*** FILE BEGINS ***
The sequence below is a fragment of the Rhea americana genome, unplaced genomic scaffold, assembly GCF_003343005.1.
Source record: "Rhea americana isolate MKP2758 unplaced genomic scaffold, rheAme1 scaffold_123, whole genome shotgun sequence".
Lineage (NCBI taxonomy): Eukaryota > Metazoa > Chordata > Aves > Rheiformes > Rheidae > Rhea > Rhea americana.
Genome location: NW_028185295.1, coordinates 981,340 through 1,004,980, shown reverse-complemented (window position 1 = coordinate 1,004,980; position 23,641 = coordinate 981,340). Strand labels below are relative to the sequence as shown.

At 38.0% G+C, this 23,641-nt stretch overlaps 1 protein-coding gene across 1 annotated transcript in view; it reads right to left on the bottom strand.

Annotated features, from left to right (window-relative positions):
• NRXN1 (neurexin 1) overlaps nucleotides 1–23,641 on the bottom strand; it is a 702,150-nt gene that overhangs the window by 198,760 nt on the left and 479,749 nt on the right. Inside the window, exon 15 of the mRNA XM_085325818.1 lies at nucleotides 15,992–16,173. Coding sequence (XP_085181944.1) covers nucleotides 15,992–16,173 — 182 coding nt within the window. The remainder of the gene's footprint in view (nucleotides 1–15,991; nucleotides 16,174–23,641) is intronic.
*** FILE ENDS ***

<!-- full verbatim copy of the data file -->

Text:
The sequence below is a fragment of the Rhea americana genome, unplaced genomic scaffold, assembly GCF_003343005.1.
Source record: "Rhea americana isolate MKP2758 unplaced genomic scaffold, rheAme1 scaffold_123, whole genome shotgun sequence".
Lineage (NCBI taxonomy): Eukaryota > Metazoa > Chordata > Aves > Rheiformes > Rheidae > Rhea > Rhea americana.
Genome location: NW_028185295.1, coordinates 981,340 through 1,004,980, shown reverse-complemented (window position 1 = coordinate 1,004,980; position 23,641 = coordinate 981,340). Strand labels below are relative to the sequence as shown.

At 38.0% G+C, this 23,641-nt stretch overlaps 1 protein-coding gene across 1 annotated transcript in view; it reads right to left on the bottom strand.

Annotated features, from left to right (window-relative positions):
• NRXN1 (neurexin 1) overlaps nucleotides 1–23,641 on the bottom strand; it is a 702,150-nt gene that overhangs the window by 198,760 nt on the left and 479,749 nt on the right. Inside the window, exon 15 of the mRNA XM_085325818.1 lies at nucleotides 15,992–16,173. Coding sequence (XP_085181944.1) covers nucleotides 15,992–16,173 — 182 coding nt within the window. The remainder of the gene's footprint in view (nucleotides 1–15,991; nucleotides 16,174–23,641) is intronic.